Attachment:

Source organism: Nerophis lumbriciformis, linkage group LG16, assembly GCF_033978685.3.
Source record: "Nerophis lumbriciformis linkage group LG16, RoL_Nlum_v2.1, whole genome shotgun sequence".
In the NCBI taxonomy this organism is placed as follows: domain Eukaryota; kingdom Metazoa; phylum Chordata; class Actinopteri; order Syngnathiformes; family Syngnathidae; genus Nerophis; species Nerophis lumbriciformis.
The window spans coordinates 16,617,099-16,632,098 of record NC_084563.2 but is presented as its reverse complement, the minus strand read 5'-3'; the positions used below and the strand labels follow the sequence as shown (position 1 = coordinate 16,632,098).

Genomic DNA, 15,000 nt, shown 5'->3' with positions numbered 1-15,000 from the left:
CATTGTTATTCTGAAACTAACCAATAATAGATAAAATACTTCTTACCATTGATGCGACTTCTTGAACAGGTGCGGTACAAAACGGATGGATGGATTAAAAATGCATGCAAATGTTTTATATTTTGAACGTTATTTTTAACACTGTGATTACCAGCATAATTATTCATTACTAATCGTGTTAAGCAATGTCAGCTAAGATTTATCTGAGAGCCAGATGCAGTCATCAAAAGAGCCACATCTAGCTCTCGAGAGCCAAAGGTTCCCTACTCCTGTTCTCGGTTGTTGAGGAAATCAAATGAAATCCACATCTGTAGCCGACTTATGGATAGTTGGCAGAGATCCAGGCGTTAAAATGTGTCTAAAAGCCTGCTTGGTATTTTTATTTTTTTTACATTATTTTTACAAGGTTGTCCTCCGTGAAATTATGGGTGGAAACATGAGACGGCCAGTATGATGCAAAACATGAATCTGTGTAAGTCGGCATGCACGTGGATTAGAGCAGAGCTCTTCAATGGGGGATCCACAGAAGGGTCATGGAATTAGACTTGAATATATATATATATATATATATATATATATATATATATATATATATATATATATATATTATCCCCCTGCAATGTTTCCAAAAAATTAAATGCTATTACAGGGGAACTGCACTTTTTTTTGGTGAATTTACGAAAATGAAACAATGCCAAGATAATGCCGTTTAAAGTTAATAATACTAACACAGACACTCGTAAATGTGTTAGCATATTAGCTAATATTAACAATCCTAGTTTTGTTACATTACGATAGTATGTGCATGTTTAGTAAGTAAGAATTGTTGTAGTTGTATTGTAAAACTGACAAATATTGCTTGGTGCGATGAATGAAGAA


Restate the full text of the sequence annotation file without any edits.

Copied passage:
Source organism: Nerophis lumbriciformis, linkage group LG16, assembly GCF_033978685.3.
Source record: "Nerophis lumbriciformis linkage group LG16, RoL_Nlum_v2.1, whole genome shotgun sequence".
In the NCBI taxonomy this organism is placed as follows: domain Eukaryota; kingdom Metazoa; phylum Chordata; class Actinopteri; order Syngnathiformes; family Syngnathidae; genus Nerophis; species Nerophis lumbriciformis.
The window spans coordinates 16,617,099-16,632,098 of record NC_084563.2 but is presented as its reverse complement, the minus strand read 5'-3'; the positions used below and the strand labels follow the sequence as shown (position 1 = coordinate 16,632,098).

Genomic DNA, 15,000 nt, shown 5'->3' with positions numbered 1-15,000 from the left:
CATTGTTATTCTGAAACTAACCAATAATAGATAAAATACTTCTTACCATTGATGCGACTTCTTGAACAGGTGCGGTACAAAACGGATGGATGGATTAAAAATGCATGCAAATGTTTTATATTTTGAACGTTATTTTTAACACTGTGATTACCAGCATAATTATTCATTACTAATCGTGTTAAGCAATGTCAGCTAAGATTTATCTGAGAGCCAGATGCAGTCATCAAAAGAGCCACATCTAGCTCTCGAGAGCCAAAGGTTCCCTACTCCTGTTCTCGGTTGTTGAGGAAATCAAATGAAATCCACATCTGTAGCCGACTTATGGATAGTTGGCAGAGATCCAGGCGTTAAAATGTGTCTAAAAGCCTGCTTGGTATTTTTATTTTTTTTACATTATTTTTACAAGGTTGTCCTCCGTGAAATTATGGGTGGAAACATGAGACGGCCAGTATGATGCAAAACATGAATCTGTGTAAGTCGGCATGCACGTGGATTAGAGCAGAGCTCTTCAATGGGGGATCCACAGAAGGGTCATGGAATTAGACTTGAATATATATATATATATATATATATATATATATATATATATATATATATATATATATATTATCCCCCTGCAATGTTTCCAAAAAATTAAATGCTATTACAGGGGAACTGCACTTTTTTTTGGTGAATTTACGAAAATGAAACAATGCCAAGATAATGCCGTTTAAAGTTAATAATACTAACACAGACACTCGTAAATGTGTTAGCATATTAGCTAATATTAACAATCCTAGTTTTGTTACATTACGATAGTATGTGCATGTTTAGTAAGTAAGAATTGTTGTAGTTGTATTGTAAAACTGACAAATATTGCTTGGTGCGATGAATGAAGAA